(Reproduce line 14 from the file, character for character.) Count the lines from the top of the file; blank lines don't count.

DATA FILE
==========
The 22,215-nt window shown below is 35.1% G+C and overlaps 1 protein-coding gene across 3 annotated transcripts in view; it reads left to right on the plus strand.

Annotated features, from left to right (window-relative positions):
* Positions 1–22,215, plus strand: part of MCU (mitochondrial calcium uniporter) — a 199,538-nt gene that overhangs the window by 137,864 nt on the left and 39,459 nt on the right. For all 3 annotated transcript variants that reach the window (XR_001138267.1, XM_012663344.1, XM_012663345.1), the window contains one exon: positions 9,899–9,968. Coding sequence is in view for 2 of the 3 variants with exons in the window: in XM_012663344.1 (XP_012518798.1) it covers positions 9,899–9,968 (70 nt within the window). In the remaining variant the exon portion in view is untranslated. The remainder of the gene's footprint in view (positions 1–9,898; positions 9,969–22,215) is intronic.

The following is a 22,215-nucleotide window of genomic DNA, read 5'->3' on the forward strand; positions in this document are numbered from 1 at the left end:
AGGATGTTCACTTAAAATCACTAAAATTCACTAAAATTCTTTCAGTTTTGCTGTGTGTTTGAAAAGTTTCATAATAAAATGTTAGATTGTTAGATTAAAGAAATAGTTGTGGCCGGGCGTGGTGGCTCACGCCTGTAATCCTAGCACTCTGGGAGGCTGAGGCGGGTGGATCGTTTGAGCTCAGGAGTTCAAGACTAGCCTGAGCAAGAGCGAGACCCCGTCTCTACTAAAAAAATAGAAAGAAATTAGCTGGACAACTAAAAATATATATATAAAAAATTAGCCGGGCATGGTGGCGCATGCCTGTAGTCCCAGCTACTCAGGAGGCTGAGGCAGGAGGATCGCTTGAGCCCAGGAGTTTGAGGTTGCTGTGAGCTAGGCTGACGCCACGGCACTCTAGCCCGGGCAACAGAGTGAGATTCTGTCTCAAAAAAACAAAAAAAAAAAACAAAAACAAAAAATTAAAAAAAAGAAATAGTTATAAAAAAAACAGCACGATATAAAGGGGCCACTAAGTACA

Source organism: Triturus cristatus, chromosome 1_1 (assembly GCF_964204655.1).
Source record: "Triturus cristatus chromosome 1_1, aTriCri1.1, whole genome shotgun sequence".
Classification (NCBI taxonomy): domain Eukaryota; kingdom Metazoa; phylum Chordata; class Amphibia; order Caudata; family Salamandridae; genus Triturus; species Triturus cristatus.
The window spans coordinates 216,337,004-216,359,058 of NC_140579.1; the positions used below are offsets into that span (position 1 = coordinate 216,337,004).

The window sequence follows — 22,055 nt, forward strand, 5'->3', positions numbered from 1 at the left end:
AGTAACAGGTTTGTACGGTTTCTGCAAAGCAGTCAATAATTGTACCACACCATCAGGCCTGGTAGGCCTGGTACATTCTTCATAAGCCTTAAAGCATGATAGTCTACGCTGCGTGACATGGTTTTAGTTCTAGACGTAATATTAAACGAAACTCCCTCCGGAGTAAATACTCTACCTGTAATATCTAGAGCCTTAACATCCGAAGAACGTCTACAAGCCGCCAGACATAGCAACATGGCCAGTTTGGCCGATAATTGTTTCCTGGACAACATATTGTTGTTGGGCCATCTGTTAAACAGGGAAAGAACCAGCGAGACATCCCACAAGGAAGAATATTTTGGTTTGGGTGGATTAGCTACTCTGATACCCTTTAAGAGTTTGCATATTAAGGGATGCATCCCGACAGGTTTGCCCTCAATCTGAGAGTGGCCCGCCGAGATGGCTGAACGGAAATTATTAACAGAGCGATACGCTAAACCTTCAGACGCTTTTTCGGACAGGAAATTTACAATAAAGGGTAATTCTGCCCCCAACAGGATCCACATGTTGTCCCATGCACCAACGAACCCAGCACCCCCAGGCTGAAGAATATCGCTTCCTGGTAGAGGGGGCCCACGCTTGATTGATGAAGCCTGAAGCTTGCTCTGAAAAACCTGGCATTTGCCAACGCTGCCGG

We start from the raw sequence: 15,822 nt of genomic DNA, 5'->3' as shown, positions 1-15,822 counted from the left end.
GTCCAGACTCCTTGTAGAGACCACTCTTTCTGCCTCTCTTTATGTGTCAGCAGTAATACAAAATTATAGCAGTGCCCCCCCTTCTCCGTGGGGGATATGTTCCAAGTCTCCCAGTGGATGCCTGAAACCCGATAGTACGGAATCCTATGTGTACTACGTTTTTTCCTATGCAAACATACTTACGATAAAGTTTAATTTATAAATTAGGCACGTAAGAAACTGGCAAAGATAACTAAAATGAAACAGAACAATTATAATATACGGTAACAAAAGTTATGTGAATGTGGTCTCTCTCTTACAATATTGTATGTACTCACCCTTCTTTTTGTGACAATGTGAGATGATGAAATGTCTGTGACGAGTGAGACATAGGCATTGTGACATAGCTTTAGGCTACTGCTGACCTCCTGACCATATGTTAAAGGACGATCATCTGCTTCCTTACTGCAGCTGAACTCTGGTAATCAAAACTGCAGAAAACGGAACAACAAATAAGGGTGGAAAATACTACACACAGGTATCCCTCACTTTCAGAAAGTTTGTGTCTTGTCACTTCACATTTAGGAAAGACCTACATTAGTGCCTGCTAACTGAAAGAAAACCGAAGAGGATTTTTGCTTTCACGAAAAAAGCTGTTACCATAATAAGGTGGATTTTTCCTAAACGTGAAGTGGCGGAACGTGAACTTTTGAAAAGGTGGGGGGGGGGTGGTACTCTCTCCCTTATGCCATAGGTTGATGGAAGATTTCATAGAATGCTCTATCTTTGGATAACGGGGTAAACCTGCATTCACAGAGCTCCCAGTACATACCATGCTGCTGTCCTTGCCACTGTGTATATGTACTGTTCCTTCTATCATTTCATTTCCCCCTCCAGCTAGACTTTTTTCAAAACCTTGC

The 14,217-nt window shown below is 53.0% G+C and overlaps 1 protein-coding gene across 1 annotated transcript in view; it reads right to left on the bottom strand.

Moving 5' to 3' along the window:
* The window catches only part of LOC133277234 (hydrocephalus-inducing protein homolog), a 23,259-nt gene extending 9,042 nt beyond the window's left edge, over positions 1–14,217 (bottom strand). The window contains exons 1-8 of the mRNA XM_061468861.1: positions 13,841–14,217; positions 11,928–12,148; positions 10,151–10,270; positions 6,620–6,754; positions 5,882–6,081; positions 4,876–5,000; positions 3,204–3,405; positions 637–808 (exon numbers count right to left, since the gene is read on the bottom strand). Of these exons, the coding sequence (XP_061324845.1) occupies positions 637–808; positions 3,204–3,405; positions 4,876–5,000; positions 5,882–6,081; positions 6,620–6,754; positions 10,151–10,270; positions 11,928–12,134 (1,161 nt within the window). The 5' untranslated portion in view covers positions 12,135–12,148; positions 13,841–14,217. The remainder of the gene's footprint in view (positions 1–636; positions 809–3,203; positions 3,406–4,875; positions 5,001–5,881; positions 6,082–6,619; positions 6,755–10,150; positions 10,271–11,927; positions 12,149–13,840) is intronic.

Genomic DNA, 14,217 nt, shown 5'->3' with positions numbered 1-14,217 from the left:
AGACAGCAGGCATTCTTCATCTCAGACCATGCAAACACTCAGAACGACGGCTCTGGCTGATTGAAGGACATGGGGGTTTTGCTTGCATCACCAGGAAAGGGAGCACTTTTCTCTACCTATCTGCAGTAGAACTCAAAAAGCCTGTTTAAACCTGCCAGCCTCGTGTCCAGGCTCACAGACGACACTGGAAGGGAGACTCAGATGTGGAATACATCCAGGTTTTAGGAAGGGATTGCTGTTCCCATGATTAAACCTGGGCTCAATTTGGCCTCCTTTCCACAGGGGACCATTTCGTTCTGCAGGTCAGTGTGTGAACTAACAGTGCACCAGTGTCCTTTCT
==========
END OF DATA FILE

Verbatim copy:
The 14,217-nt window shown below is 53.0% G+C and overlaps 1 protein-coding gene across 1 annotated transcript in view; it reads right to left on the bottom strand.